844 763 5844
Mission-Specific Training, Services, Intelligence & Supplies
Peter Bergen (CNN) — Does terrorism ever work? 9/11 was an enormous tactical success for al Qaeda, partly because it involved attacks that took place in the media capital of the world and the actual capital of the United States, thereby ensuring the widest possible coverage of the event.
If terrorism is a form of theater where you want a lot of people watching, no event in human history was likely ever seen by a larger global audience than the 9/11 attacks.
At the time, there was much discussion about how 9/11 was like the attack on Pearl Harbor. They were indeed similar since they were both surprise attacks that drew America into significant wars.
The Christian Science Monitor — Journalists are frequently targeted simply for doing their job of helping others better understand the world. Most people want this truth-telling service and might even pay for it. But often those in authority or those with guns seek to jail or kill a news messenger.
These days, reporters from China to Egypt and even in the United States face various types of repression. But nothing quite compares to the beheading of three journalists in recent months by the Islamic State militants.
The latest reporter to be killed by the jihadist group, Japanese freelancer Kenji Goto, knew the dangers of reporting near a war zone like that in Syria. He had once been captured by Al Qaeda and released.
John Farmer (The Star-Ledger) — To hear Republican hawks (and some like-minded Democrats) tell it, the way to deal with Islamist jihadists torching the Middle East is to go in there with American military might and kick their keisters.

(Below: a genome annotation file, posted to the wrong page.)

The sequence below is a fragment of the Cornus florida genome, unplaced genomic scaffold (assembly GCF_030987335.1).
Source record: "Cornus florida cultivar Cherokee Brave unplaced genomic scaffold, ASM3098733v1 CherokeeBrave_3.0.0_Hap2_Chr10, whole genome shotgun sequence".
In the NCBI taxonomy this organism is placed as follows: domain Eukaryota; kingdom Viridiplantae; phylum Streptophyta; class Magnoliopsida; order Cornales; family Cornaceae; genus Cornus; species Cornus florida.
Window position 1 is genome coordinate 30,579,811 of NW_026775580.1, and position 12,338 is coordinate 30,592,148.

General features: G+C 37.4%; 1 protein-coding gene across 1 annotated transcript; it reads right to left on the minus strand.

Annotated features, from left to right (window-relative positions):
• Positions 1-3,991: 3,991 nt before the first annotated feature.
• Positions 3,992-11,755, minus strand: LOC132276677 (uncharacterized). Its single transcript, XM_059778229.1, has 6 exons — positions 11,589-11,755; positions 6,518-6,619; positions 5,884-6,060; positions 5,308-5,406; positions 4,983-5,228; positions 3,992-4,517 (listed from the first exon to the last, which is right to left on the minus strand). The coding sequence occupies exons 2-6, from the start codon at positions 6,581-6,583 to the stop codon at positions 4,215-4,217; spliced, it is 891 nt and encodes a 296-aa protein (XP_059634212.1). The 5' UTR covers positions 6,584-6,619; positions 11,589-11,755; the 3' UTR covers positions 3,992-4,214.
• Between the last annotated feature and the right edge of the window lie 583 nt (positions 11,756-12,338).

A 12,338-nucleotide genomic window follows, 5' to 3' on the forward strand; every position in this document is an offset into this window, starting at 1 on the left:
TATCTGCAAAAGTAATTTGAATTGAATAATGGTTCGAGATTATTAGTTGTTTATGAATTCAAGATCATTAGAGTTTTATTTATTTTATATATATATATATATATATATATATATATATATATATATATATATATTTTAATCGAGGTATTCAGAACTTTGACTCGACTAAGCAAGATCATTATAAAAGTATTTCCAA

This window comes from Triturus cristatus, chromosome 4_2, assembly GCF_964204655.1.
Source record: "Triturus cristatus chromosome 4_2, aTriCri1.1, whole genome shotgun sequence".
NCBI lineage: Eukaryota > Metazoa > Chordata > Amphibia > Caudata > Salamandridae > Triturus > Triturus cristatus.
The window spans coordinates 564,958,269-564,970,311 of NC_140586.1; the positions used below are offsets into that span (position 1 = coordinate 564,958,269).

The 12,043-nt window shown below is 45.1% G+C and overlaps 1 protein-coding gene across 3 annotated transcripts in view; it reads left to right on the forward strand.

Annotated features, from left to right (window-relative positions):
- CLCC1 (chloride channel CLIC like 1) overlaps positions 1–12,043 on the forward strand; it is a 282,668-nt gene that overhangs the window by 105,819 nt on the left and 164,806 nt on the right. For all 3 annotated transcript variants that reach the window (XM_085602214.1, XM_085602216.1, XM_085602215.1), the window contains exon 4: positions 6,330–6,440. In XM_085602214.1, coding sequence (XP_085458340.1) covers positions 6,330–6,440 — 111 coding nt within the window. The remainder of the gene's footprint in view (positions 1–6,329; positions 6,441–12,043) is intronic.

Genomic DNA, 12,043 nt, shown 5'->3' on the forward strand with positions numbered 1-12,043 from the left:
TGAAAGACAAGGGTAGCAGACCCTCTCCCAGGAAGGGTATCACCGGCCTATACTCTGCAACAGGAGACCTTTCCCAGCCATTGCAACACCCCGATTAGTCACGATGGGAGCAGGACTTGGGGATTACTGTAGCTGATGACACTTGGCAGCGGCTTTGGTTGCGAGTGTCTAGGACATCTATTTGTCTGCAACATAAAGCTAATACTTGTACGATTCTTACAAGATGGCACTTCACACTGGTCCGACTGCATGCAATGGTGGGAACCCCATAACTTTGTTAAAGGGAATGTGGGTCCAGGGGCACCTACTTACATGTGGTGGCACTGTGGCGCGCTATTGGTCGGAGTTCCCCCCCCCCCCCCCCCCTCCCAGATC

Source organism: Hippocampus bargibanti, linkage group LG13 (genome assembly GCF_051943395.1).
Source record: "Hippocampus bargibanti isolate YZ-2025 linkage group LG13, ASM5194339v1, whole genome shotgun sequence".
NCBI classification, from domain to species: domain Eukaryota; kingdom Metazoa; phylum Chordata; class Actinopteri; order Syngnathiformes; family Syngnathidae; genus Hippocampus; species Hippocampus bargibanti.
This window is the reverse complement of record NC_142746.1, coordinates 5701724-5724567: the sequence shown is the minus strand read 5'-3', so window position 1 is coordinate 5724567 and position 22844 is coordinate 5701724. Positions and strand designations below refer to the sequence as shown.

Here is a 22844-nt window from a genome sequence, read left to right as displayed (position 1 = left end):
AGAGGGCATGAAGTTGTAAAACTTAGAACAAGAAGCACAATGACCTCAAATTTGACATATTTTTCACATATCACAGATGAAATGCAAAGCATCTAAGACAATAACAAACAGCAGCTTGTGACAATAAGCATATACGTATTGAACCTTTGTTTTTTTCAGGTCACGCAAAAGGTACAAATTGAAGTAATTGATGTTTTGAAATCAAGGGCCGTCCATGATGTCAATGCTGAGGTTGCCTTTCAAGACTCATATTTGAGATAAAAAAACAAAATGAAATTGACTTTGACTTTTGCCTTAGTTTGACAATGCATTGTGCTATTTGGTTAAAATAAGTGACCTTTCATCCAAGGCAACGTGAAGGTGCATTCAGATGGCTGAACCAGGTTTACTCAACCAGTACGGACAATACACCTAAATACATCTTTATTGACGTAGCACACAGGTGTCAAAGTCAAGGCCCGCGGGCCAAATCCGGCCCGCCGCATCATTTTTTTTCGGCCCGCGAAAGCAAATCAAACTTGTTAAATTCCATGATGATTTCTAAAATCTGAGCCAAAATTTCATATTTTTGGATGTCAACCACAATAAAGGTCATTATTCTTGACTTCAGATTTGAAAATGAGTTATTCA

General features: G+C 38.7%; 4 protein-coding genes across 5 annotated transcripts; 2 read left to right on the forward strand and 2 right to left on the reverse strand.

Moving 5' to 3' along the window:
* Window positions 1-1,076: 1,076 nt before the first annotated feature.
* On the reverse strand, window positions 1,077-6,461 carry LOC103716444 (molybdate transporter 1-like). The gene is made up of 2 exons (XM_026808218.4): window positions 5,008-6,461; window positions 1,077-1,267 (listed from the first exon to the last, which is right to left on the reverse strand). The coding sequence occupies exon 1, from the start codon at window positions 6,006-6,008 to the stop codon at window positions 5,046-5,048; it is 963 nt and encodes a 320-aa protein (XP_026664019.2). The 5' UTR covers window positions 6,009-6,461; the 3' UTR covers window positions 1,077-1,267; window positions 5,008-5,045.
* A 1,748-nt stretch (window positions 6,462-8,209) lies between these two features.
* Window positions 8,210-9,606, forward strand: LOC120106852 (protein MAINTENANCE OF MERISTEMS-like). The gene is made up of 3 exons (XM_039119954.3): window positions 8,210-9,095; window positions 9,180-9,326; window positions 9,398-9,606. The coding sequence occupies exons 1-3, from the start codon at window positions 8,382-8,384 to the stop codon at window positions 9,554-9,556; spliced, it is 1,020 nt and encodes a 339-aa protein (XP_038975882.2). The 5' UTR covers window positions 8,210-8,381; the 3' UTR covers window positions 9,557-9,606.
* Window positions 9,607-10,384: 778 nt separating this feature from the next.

It's a formulation with understandable appeal. It's simple and qualifies as a "policy," something everyone says we lack in the Middle East. A simple policy. What could be better? Or, more correctly, what could be more of a pipe dream?
Daily reports from that tortured region tells us that those who think American muscle is the answer underestimate how hydra-headed the Islamist threat really is, how many Islamist off-shoots are vying for dominance.
Adam Chandler (The Atlantic) — Throughout ISIS’s three-month siege of Kobani, the heavily Kurdish Syrian border town, many wondered whether the battle would prove the Islamic State’s Waterloo. For a group that so heavily relies on propaganda and momentum, its apparent defeat there this week at the hands of Kurdish forces (backed by American airstrikes) stings far beyond the battlefield.
“ISIL’s defeat in Kobane further shatters the organization’s claims to invincibility,” Al Jazeera‘s Mohammed Salih writes, “particularly as it coincides with the group’s retreat from Kurdish and other Iraqi forces in northern and central Iraq.”
Some experts have emphasized the importance of the defeat in the context of the group’s efforts to mobilize foreign fighters. Australians, Canadians, Europeans, and recruits from across the Middle East were among the 1,200 killed in Kobani while fighting under the Islamic State banner.
Andrew Giambrone (The Atlantic) — How do you spot a radical jihadist? According to the French government, several signs should alert people that “a process of radicalization is underway.”
“They” (meaning radicalized individuals): mistrust old friends, whom they now consider 'impure'… abruptly change their eating habits … no longer watch television or go to the movies because [these may show] images that are forbidden to them … change their attire, especially women, with clothes that conceal the body … [and] stop listening to music because it distracts them from their 'mission.'
These individuals, the French government states in new anti-jihadist literature published Wednesday, also “withdraw into themselves, displaying antisocial behavior, rejecting every form of authority, or life in community.” Not unlike a Symptom Checker post on WebMD, the guidance contains a caveat: “The identification of one or more of these signs does not necessarily indicate radicalization.” So how exactly is someone in France supposed to tell the difference between 'us' and 'them'?